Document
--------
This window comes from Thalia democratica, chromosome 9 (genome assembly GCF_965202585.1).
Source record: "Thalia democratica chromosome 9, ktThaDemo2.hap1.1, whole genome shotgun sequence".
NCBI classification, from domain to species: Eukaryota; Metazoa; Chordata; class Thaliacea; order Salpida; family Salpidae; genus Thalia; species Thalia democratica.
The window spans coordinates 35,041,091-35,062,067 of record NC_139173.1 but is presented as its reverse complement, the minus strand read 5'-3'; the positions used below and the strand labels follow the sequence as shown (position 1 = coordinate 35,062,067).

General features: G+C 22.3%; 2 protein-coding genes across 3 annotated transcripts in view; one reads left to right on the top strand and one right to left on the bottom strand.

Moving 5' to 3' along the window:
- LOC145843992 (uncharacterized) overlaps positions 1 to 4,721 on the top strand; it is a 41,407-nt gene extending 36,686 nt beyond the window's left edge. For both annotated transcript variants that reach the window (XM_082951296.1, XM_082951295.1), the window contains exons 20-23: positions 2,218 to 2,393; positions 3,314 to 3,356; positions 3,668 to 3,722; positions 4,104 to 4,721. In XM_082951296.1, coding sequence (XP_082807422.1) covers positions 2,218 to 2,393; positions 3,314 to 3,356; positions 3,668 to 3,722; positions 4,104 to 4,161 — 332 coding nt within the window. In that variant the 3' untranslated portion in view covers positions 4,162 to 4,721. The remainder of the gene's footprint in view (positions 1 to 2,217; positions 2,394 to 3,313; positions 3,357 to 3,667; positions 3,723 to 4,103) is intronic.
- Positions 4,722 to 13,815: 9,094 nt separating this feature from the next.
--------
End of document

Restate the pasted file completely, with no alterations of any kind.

This window comes from Thalia democratica, chromosome 9 (genome assembly GCF_965202585.1).
Source record: "Thalia democratica chromosome 9, ktThaDemo2.hap1.1, whole genome shotgun sequence".
NCBI classification, from domain to species: Eukaryota; Metazoa; Chordata; class Thaliacea; order Salpida; family Salpidae; genus Thalia; species Thalia democratica.
The window spans coordinates 35,041,091-35,062,067 of record NC_139173.1 but is presented as its reverse complement, the minus strand read 5'-3'; the positions used below and the strand labels follow the sequence as shown (position 1 = coordinate 35,062,067).

General features: G+C 22.3%; 2 protein-coding genes across 3 annotated transcripts in view; one reads left to right on the top strand and one right to left on the bottom strand.

Moving 5' to 3' along the window:
- LOC145843992 (uncharacterized) overlaps positions 1 to 4,721 on the top strand; it is a 41,407-nt gene extending 36,686 nt beyond the window's left edge. For both annotated transcript variants that reach the window (XM_082951296.1, XM_082951295.1), the window contains exons 20-23: positions 2,218 to 2,393; positions 3,314 to 3,356; positions 3,668 to 3,722; positions 4,104 to 4,721. In XM_082951296.1, coding sequence (XP_082807422.1) covers positions 2,218 to 2,393; positions 3,314 to 3,356; positions 3,668 to 3,722; positions 4,104 to 4,161 — 332 coding nt within the window. In that variant the 3' untranslated portion in view covers positions 4,162 to 4,721. The remainder of the gene's footprint in view (positions 1 to 2,217; positions 2,394 to 3,313; positions 3,357 to 3,667; positions 3,723 to 4,103) is intronic.
- Positions 4,722 to 13,815: 9,094 nt separating this feature from the next.